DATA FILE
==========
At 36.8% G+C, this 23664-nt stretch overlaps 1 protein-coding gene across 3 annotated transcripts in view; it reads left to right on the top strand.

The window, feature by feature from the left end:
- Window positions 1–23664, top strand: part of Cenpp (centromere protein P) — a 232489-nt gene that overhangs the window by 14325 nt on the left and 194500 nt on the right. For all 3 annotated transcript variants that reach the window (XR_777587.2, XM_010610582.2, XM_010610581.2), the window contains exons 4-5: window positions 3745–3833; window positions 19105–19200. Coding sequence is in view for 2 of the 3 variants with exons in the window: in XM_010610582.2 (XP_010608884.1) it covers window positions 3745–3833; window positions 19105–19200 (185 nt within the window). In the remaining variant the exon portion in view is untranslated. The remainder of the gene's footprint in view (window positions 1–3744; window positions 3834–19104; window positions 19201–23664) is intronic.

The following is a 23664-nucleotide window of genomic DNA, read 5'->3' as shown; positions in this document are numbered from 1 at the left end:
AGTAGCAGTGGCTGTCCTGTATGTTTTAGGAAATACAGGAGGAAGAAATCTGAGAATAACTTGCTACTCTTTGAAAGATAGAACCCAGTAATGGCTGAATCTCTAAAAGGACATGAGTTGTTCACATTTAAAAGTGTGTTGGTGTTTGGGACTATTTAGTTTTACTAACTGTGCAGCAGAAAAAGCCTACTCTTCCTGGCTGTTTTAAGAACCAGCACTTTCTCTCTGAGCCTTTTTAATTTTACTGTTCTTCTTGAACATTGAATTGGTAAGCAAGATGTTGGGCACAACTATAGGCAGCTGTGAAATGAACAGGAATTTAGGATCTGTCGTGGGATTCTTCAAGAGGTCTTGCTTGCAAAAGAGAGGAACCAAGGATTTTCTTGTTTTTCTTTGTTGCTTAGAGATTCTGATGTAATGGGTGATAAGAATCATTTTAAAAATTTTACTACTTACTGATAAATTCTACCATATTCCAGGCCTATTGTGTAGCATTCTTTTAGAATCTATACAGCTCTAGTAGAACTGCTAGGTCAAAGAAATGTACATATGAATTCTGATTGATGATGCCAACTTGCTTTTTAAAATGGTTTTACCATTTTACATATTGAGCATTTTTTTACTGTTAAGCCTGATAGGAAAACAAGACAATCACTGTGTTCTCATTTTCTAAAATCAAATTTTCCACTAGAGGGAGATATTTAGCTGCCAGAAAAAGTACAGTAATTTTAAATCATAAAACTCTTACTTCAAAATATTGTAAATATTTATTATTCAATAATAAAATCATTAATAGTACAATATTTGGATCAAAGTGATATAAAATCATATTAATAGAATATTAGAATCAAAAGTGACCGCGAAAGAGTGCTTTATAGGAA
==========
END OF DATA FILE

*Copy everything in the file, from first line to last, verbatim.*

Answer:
At 36.8% G+C, this 23664-nt stretch overlaps 1 protein-coding gene across 3 annotated transcripts in view; it reads left to right on the top strand.

The window, feature by feature from the left end:
- Window positions 1–23664, top strand: part of Cenpp (centromere protein P) — a 232489-nt gene that overhangs the window by 14325 nt on the left and 194500 nt on the right. For all 3 annotated transcript variants that reach the window (XR_777587.2, XM_010610582.2, XM_010610581.2), the window contains exons 4-5: window positions 3745–3833; window positions 19105–19200. Coding sequence is in view for 2 of the 3 variants with exons in the window: in XM_010610582.2 (XP_010608884.1) it covers window positions 3745–3833; window positions 19105–19200 (185 nt within the window). In the remaining variant the exon portion in view is untranslated. The remainder of the gene's footprint in view (window positions 1–3744; window positions 3834–19104; window positions 19201–23664) is intronic.

The following is a 23664-nucleotide window of genomic DNA, read 5'->3' as shown; positions in this document are numbered from 1 at the left end:
AGTAGCAGTGGCTGTCCTGTATGTTTTAGGAAATACAGGAGGAAGAAATCTGAGAATAACTTGCTACTCTTTGAAAGATAGAACCCAGTAATGGCTGAATCTCTAAAAGGACATGAGTTGTTCACATTTAAAAGTGTGTTGGTGTTTGGGACTATTTAGTTTTACTAACTGTGCAGCAGAAAAAGCCTACTCTTCCTGGCTGTTTTAAGAACCAGCACTTTCTCTCTGAGCCTTTTTAATTTTACTGTTCTTCTTGAACATTGAATTGGTAAGCAAGATGTTGGGCACAACTATAGGCAGCTGTGAAATGAACAGGAATTTAGGATCTGTCGTGGGATTCTTCAAGAGGTCTTGCTTGCAAAAGAGAGGAACCAAGGATTTTCTTGTTTTTCTTTGTTGCTTAGAGATTCTGATGTAATGGGTGATAAGAATCATTTTAAAAATTTTACTACTTACTGATAAATTCTACCATATTCCAGGCCTATTGTGTAGCATTCTTTTAGAATCTATACAGCTCTAGTAGAACTGCTAGGTCAAAGAAATGTACATATGAATTCTGATTGATGATGCCAACTTGCTTTTTAAAATGGTTTTACCATTTTACATATTGAGCATTTTTTTACTGTTAAGCCTGATAGGAAAACAAGACAATCACTGTGTTCTCATTTTCTAAAATCAAATTTTCCACTAGAGGGAGATATTTAGCTGCCAGAAAAAGTACAGTAATTTTAAATCATAAAACTCTTACTTCAAAATATTGTAAATATTTATTATTCAATAATAAAATCATTAATAGTACAATATTTGGATCAAAGTGATATAAAATCATATTAATAGAATATTAGAATCAAAAGTGACCGCGAAAGAGTGCTTTATAGGAA